Intrigue and absolutism at Virginia’s Republican convention


Intrigue and absolutism at Virginia’s Republican convention

When Virginia’s Attorney General Ken Cuccinelli first decided to run for governor, he realized that there was only one thing that could derail his ambition: a primary. Although he could have won a head-to-head contest with his main rival, Lieutenant Governor Bill Bolling, putting his fate in the hands of Virginia’s voters was a risky proposition, at best. And so he pulled as many strings as he could to get his party’s State Central Committee to switch the nominating method from a primary to closed convention. This had the duel benefit of shutting out Democrats (who, under Virginia’s non-partisan primary system, could have voted in a Republican primary), and shifting the ideological center of the nominating electorate far to the right.

Well, in yet another classic case of “be careful what you wish for,” Cuccinelli’s brilliant ploy has backfired in a most spectacular fashion, leaving him saddled with a nominee for Lieutenant Governor so ideologically extreme that even partisan stalwarts are aghast (Jennifer Rubin, the Washington Post’s most conservative columnist, opined “The Virginia GOP blows it,” while right-leaning blogger Justin Higgins despairingly called it the “Seppuku Convention”).

And who, pray tell, is the mystery man who has engendered such a great and furious gnashing of teeth? Why, none other than notorious gay-bashing pastor E. W. Jackson, a black Tea Party terror who has, among other things, called gays and lesbians “frankly very sick people psychologically, mentally and emotionally,” and claimed that Planned Parenthood, working in concert with liberals and “so-called civil rights leaders,” has been “far more lethal to black lives than the KKK ever was.”

The story of how Jackson came to triumph over a field of better-known, better financed candidates is a long and complex tale, but what it basically comes down to is this: In a crowded seven-person field, none of the candidates could muster a majority, creating a multi-ballot situation that soon devolved into a hilarious orgy of score-settling and dirty tricks. (The best moment of the night came when the campaign of Pete Snyder, a Fairfax County businessman, distributed flyers claiming the endorsement of rival Corey Stewart, chairman of the Prince William Board of County Supervisors. Stewart angrily denied having given such an endorsement, and, after being denied a chance to address the convention to clear up the matter, took to the floor with Jackson to demonstrate his support for the bishop.)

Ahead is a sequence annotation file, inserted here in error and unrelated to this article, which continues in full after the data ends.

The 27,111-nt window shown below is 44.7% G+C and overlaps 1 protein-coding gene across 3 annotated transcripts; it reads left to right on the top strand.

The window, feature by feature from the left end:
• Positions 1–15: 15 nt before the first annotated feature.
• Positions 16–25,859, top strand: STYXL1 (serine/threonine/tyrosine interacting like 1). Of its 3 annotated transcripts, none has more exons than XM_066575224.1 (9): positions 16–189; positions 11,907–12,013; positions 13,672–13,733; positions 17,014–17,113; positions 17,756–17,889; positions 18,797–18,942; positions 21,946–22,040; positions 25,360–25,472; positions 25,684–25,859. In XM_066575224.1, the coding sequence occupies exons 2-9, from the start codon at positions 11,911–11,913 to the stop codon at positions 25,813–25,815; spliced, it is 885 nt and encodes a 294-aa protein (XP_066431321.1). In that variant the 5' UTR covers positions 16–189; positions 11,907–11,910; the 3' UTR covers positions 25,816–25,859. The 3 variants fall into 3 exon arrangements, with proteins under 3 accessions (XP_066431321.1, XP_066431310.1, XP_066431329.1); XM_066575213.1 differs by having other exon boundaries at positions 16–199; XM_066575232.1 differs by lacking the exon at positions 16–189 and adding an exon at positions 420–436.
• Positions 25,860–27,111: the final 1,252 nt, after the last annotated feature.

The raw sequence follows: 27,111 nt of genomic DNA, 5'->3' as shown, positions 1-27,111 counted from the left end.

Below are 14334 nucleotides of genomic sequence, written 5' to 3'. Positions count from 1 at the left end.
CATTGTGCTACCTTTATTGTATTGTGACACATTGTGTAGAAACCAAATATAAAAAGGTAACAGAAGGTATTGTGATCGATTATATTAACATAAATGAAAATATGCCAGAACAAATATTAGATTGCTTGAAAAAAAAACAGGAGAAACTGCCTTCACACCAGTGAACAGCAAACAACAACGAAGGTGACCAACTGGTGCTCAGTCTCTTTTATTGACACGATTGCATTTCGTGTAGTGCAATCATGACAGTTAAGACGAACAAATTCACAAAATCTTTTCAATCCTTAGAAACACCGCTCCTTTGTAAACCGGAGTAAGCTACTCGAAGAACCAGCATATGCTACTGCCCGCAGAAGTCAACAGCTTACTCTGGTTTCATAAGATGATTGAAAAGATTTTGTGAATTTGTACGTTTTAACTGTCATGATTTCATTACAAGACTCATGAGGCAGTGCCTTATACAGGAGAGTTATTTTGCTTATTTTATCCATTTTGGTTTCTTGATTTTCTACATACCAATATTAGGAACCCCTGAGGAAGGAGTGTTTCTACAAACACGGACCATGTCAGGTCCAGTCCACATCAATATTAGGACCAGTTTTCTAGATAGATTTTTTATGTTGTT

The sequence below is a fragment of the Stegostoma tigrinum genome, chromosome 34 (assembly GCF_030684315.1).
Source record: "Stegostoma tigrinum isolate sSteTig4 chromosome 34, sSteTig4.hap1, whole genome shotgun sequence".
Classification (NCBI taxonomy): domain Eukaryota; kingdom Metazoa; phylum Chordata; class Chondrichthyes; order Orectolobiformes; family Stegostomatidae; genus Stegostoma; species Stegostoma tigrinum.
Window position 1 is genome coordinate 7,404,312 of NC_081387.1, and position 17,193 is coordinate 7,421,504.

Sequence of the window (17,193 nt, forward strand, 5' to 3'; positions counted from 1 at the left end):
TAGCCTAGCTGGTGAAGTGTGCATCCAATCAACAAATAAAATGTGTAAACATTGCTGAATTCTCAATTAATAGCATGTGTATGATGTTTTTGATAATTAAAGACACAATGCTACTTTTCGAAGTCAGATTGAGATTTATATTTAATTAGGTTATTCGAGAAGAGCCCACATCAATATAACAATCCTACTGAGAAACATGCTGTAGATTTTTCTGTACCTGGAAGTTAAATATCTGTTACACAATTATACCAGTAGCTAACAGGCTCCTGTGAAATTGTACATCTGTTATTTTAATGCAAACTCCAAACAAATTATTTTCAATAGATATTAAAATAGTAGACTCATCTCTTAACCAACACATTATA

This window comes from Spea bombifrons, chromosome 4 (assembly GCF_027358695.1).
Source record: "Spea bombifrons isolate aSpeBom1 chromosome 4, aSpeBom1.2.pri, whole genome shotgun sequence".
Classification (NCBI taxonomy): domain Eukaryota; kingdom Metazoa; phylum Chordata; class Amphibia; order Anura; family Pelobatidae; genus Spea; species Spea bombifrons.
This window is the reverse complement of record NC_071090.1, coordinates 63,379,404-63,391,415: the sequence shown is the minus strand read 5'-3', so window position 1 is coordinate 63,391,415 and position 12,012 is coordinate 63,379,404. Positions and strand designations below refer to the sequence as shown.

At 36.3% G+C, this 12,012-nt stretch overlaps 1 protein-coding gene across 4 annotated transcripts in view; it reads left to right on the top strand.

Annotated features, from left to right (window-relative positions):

Of course, it didn’t help matters that Cuccinelli refused to make an endorsement in the race for LG (as he did for state Senator Mark Obenshain, the victorious AG candidate). Perhaps he was wary of offending one of the few prominent black conservatives in Virginia. Or perhaps he actually had no preference, and assumed, like most observers, that Jackson didn’t stand a chance.

But whatever his motivations, Cuccinelli is now stuck with a political novice and rhetorical bomb-thrower with a very limited base of support (when Jackson ran in a proper primary for the 2012 senate race, he came in fourth out of four, drawing a whopping 4.7 percent of the vote). And, while the Cooch immediately released a statement insisting that “we are not going to be defending our running mates’ statements, now or in the future,” he still had to go on a statewide tour with his new running mates and will, we can assure you, be linked to Jackson at every turn by opportunistic Democrats.

So buckle up, Mr. Cuccinelli—it’s going to be a very wild ride.